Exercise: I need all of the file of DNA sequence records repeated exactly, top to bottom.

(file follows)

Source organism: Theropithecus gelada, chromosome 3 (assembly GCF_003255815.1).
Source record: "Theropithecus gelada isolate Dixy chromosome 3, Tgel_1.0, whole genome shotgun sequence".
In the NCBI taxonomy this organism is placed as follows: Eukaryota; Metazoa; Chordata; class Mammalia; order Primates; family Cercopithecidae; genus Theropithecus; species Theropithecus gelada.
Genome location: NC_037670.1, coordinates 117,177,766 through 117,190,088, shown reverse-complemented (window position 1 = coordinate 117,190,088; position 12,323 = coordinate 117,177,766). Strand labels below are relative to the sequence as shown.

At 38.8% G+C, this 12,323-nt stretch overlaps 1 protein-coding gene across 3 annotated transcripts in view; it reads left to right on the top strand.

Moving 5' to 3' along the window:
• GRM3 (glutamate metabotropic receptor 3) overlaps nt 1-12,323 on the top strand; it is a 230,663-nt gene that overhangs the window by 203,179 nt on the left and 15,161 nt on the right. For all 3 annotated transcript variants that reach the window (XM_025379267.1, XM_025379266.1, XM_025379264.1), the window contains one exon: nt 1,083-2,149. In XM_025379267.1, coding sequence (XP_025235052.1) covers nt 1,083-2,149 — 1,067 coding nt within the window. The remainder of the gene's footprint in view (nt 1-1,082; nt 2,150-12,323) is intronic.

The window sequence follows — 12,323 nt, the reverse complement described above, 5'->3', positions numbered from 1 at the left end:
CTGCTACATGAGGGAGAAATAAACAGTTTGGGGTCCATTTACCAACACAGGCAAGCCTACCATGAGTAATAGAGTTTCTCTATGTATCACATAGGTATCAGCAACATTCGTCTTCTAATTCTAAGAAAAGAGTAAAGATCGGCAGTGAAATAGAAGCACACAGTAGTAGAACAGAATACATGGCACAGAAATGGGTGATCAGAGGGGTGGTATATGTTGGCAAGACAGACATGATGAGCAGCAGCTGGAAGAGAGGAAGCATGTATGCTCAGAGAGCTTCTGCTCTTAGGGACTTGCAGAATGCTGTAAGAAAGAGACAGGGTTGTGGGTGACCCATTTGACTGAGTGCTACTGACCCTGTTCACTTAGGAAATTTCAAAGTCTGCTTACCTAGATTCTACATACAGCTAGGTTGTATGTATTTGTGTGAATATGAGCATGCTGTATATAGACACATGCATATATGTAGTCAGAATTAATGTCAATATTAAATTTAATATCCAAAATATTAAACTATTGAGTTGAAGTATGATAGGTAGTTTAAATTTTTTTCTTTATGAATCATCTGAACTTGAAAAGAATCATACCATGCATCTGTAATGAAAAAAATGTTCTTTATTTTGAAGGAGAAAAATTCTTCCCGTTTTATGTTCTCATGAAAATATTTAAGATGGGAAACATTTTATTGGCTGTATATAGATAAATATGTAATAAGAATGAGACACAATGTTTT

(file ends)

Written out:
Source organism: Theropithecus gelada, chromosome 3 (assembly GCF_003255815.1).
Source record: "Theropithecus gelada isolate Dixy chromosome 3, Tgel_1.0, whole genome shotgun sequence".
In the NCBI taxonomy this organism is placed as follows: Eukaryota; Metazoa; Chordata; class Mammalia; order Primates; family Cercopithecidae; genus Theropithecus; species Theropithecus gelada.
Genome location: NC_037670.1, coordinates 117,177,766 through 117,190,088, shown reverse-complemented (window position 1 = coordinate 117,190,088; position 12,323 = coordinate 117,177,766). Strand labels below are relative to the sequence as shown.

At 38.8% G+C, this 12,323-nt stretch overlaps 1 protein-coding gene across 3 annotated transcripts in view; it reads left to right on the top strand.

Moving 5' to 3' along the window:
• GRM3 (glutamate metabotropic receptor 3) overlaps nt 1-12,323 on the top strand; it is a 230,663-nt gene that overhangs the window by 203,179 nt on the left and 15,161 nt on the right. For all 3 annotated transcript variants that reach the window (XM_025379267.1, XM_025379266.1, XM_025379264.1), the window contains one exon: nt 1,083-2,149. In XM_025379267.1, coding sequence (XP_025235052.1) covers nt 1,083-2,149 — 1,067 coding nt within the window. The remainder of the gene's footprint in view (nt 1-1,082; nt 2,150-12,323) is intronic.

The window sequence follows — 12,323 nt, the reverse complement described above, 5'->3', positions numbered from 1 at the left end:
CTGCTACATGAGGGAGAAATAAACAGTTTGGGGTCCATTTACCAACACAGGCAAGCCTACCATGAGTAATAGAGTTTCTCTATGTATCACATAGGTATCAGCAACATTCGTCTTCTAATTCTAAGAAAAGAGTAAAGATCGGCAGTGAAATAGAAGCACACAGTAGTAGAACAGAATACATGGCACAGAAATGGGTGATCAGAGGGGTGGTATATGTTGGCAAGACAGACATGATGAGCAGCAGCTGGAAGAGAGGAAGCATGTATGCTCAGAGAGCTTCTGCTCTTAGGGACTTGCAGAATGCTGTAAGAAAGAGACAGGGTTGTGGGTGACCCATTTGACTGAGTGCTACTGACCCTGTTCACTTAGGAAATTTCAAAGTCTGCTTACCTAGATTCTACATACAGCTAGGTTGTATGTATTTGTGTGAATATGAGCATGCTGTATATAGACACATGCATATATGTAGTCAGAATTAATGTCAATATTAAATTTAATATCCAAAATATTAAACTATTGAGTTGAAGTATGATAGGTAGTTTAAATTTTTTTCTTTATGAATCATCTGAACTTGAAAAGAATCATACCATGCATCTGTAATGAAAAAAATGTTCTTTATTTTGAAGGAGAAAAATTCTTCCCGTTTTATGTTCTCATGAAAATATTTAAGATGGGAAACATTTTATTGGCTGTATATAGATAAATATGTAATAAGAATGAGACACAATGTTTT